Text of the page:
* Associate, Thakker and Thakker, Mumbai; Summer Intern, Motion Picture Association, Los Angeles (June-Aug 2001), LLM Franklin Pierce Law Center, USA. Return to Text

  1. See press release "Herbert Smith escalates the war on optical disc piracy" http://www.herbertsmith.com/news/news_info.asp, 2-7-1999. Return to Text
  2. See The Motion Picture Association, Trade Barriers to Exports of U.S. Filmed Entertainment-2000 Report to the USTR at 1 (2000). Return to Text
  3. See International Intellectual Property Alliance, 2001 Special 301 Report at 6, (2001). Return to Text
  4. See article "Malaysia reigns as Piracy Capital", www.bizasia.com/gen/articles/stand_art, 6-6-2000. Return to Text
  5. Comments are primarily based on the provisions of the Prevention of Copyright Piracy Ordinance, 1998 (Hong Kong). Return to Text
  6. See Compact Disc Manufacturing Overview, www.bigboys-toys.co.uk/products/cdmfr.htm. Return to Text
  7. See 2001 IFPI Music Piracy Report at 3, www.ifpi.org/library/piracy2001.pdfnews, (June 2001). Return to Text
  8. See IFPI Formal Submission to Australian Parliament, House of Representatives Standing Committee on Legal and Constitutional Affairs, Terms of Reference: Inquiry into Copyright Enforcement at 3, http://www.aph.gov.au/house/committee/laca/
    copyrightenforcement/sub 37ifpi.pdf
    (June 1999). Also see 2001 IFPI Music Piracy Report at 3, www.ifpi.org/library/piracy2001.pdfnews, (June 2001). Return to Text
  9. Comments are primarily based on the provisions of the Prevention of Copyright Piracy Ordinance, 1998 (Hong Kong). Return to Text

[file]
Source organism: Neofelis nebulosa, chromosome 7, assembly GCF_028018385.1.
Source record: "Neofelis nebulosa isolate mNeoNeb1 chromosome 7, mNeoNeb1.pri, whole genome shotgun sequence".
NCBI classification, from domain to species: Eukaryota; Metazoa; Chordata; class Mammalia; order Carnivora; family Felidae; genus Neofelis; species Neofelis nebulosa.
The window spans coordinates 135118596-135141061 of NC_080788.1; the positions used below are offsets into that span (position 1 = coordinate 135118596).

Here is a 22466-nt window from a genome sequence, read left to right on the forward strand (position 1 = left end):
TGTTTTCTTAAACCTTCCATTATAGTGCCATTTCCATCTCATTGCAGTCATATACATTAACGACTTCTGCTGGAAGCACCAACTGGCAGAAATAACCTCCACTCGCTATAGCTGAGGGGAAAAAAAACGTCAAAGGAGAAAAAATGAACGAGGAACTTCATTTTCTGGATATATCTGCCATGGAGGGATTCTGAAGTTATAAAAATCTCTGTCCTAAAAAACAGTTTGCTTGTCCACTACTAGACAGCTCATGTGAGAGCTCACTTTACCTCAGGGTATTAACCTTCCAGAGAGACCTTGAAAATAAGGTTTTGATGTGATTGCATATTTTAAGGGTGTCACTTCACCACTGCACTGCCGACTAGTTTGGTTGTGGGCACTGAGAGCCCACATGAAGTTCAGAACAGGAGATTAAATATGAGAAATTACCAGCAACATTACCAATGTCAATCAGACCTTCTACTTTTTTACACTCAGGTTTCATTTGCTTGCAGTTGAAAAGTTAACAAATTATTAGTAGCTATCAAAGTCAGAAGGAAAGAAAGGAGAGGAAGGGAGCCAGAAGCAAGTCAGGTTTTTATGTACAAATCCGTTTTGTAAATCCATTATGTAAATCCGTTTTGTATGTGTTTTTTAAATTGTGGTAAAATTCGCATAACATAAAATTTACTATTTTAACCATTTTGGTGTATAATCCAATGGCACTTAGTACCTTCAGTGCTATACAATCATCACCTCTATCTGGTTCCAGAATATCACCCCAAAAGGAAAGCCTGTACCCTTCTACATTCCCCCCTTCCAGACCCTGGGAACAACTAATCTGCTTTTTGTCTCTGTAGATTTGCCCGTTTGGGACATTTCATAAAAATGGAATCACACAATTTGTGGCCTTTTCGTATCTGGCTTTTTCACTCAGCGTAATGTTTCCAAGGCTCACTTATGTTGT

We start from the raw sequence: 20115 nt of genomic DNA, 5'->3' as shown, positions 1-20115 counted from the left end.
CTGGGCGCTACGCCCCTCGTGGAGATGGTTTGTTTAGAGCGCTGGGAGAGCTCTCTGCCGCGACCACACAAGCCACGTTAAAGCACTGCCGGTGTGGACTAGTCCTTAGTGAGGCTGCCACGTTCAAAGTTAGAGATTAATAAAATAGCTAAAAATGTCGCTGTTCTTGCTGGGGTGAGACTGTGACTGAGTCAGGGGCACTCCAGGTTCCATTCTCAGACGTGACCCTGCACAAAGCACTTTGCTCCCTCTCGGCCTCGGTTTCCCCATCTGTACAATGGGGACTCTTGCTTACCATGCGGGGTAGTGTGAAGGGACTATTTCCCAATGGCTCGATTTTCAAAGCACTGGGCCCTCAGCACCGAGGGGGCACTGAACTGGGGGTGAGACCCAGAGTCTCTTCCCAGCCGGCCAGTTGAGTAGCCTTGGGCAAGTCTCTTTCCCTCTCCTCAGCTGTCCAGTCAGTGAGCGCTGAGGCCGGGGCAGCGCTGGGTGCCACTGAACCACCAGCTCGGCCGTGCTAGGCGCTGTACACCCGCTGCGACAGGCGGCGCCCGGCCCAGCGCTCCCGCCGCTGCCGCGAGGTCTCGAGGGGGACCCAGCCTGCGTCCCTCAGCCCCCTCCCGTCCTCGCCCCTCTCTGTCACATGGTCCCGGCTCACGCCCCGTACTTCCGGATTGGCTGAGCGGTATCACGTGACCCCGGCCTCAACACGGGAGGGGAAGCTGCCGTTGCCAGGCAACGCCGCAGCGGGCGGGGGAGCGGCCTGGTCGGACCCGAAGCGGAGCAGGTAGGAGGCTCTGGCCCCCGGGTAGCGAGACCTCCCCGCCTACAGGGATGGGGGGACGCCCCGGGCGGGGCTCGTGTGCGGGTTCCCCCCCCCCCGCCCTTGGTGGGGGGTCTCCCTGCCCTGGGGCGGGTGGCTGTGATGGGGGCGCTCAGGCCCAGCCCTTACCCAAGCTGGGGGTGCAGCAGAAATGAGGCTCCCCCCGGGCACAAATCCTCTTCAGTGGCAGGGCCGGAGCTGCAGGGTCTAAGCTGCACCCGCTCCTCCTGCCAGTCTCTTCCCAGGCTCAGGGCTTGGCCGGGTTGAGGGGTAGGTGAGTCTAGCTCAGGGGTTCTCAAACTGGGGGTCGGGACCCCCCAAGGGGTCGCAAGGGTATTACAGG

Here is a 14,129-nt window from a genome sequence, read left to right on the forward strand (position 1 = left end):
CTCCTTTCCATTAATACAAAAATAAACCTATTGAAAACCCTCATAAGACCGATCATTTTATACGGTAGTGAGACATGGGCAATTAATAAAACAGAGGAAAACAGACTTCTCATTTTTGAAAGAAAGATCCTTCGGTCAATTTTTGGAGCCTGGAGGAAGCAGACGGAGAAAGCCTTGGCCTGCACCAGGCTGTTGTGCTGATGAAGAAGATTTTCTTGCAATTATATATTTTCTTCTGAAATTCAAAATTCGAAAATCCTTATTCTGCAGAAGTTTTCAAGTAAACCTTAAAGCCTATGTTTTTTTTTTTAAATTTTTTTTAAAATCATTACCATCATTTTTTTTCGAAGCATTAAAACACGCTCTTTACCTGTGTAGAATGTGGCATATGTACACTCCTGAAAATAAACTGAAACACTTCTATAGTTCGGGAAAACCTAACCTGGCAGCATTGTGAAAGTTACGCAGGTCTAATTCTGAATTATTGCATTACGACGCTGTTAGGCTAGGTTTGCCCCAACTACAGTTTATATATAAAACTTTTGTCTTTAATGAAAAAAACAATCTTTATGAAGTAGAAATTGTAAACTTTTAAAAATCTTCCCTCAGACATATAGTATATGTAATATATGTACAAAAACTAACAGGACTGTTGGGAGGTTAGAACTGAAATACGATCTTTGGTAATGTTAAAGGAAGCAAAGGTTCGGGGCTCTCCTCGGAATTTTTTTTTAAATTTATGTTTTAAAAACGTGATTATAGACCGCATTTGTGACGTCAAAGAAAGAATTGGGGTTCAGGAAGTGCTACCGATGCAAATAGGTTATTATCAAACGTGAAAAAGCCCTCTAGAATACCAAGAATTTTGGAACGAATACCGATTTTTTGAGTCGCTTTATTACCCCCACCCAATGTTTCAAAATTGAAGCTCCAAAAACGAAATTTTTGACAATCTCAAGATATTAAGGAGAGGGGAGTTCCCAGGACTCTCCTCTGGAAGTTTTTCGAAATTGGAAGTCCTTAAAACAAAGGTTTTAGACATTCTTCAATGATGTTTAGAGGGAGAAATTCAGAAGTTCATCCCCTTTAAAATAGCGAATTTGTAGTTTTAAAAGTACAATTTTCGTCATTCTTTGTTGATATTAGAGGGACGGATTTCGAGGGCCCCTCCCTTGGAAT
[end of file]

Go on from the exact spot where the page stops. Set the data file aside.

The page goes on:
10. Ibid. Return to Text
  11. For example in Hong Kong, any person who manufactures optical discs without a licence or forges or applies a false code commits an offence liable for first conviction of a fine of HK $ 5,00,000 and 2 years' imprisonment. See Prevention of Copyright Piracy Ordinance, 1998 § 21(1)(a) & § 22. Return to Text
  12. Prevention of Copyright Piracy Ordinance, 1998 § 24. Return to Text
  13. Id. § 21(2) & (3), § 23. Return to Text
  14. For example under the Hong Kong law the penalty for manufacturing optical discs without a licence on the first conviction is HK $ 500,000 and two years' imprisonment and a second conviction HK $ 1,000,000 and four years' imprisonment. See Prevention of Copyright Piracy Ordinance, 1998 § 21(1)(b). Return to Text
  15. Prevention of Copyright Piracy Ordinance, 1998 § 19(3). Return to Text
  16. Id. § 18(4). Return to Text
  17. Id. 1998 § 26. Return to Text
  18. Id. § 28. Return to Text
  19. Entertainment Media Anti-Piracy Bill, 2000, Eleventh Congress House Bill No. 11855 (Philippines). Return to Text
  20. Entertainment Media Anti-Piracy Bill, 2000 § 2(9). Return to Text
  21. Id. § 10(3)(c). Return to Text